And while the globe understands the threat of fighting fire with fire, many American citizens and politicians support the National Rifle Association’s position that “the only thing that stops a bad guy with a gun is a good guy with a gun.”, Just hours after the Robb Elementary School shooting on May 31, 2022, in Uvalde, Texas, Senator Ted Cruz, R-Texas, blamed Democrats for politicizing the horrific incident to advance discussions about gun access. To Cruz, the answer is simple. “We know from past experiences that the most effective tool for keeping kids safe is armed law enforcement on the campus.” 

Is it true that schools will be safer if they turn their fears into a solution? No. 

Whether it’s anecdotal evidence or broad-based research, there is little to support Cruz’s claim. The presence of security hasn’t definitively deterred attacks in the first place. “We don’t have any rigorous causal evidence that says armed guards reduce school shootings or school violence,” said Matthew Mayer, a professor at Rutgers University who studies violence in educational settings. Another 2021 JAMA Network study conducted by researchers at Hamline University and Metropolitan State University in Minnesota examined 133 school shootings and attempted school shootings from 1980 to 2019. No studies or research were found that conclusively showed that the presence of armed officers deterred attacks on schools.

I also must address the obvious: in the case of a school shooting, it’s undeniable that more shots will be fired, likely injuring more innocent people, especially if someone is engaging the shooter. And, it’s more likely for active shooters to stop firing on their own. As prior research from the ALERRT study suggests, many school shooters are actively suicidal, intending to die in the act so that an armed officer may be an incentive rather than a deterrent. But, if that doesn’t sway you, ALERRT also found that, in the 100 school shootings they studied, none were brought to an end by armed staff, guards, or police officers returning fire. These shootings most commonly ended when the shooters were restrained by unarmed staff.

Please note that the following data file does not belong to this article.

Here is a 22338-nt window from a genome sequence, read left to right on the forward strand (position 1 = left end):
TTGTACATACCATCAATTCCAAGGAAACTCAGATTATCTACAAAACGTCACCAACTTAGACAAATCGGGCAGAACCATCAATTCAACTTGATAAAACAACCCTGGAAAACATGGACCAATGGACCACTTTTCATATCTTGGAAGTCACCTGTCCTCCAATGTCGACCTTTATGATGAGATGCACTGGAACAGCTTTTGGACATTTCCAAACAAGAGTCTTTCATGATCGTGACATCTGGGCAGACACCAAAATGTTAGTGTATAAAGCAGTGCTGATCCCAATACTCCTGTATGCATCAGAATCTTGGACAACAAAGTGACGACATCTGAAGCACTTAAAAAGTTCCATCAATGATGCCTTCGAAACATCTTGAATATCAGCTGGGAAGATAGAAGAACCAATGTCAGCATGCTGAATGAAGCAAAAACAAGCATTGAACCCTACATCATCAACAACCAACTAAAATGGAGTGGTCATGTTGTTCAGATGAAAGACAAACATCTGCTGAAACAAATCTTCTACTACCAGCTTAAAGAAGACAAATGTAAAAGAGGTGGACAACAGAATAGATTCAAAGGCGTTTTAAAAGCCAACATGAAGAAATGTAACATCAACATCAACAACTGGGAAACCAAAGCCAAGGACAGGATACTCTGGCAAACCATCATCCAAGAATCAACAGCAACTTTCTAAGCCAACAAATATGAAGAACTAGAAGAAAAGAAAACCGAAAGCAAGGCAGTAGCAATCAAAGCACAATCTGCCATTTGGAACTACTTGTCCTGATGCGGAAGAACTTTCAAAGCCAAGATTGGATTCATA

So, while arming school security personnel has been proposed as a solution to the problem of school violence, the approach is misguided and ultimately ineffective. Aside from the presence of firearms in schools, which can create a culture of fear and mistrust, if schools nationwide armed their security, it would escalate violence rather than resolve it. 

As a country, we cannot arm our way out of tragedy. Instead, we should focus on implementing stricter gun control and regulation, mainly because the United States stands out for its high levels of gun violence. Firearm homicide rates in the US are 13 times greater than in France and 22 times greater than in the European Union. And despite the hue and cry for stricter firearm laws, lawmakers that tried to limit access to guns have met with criticism for violating the rights of citizens protected by the Second Amendment. So, while Jack argues that “there is a clear and easy process to amend or abolish it,” according to Newsweek, the United States Constitution, written in 1787, has only had 27 official changes, although there have been more than 10,000 proposed over the decades. So no, I wouldn’t say anything about the amendment process being “simple.” 

But, while we fight against the violence guns bring to our nation, let us, at least, not fall to the level of those who terrorize students, educators, and everyday civilians. Adding guns to schools wouldn’t increase the feeling of safety — it would do the opposite.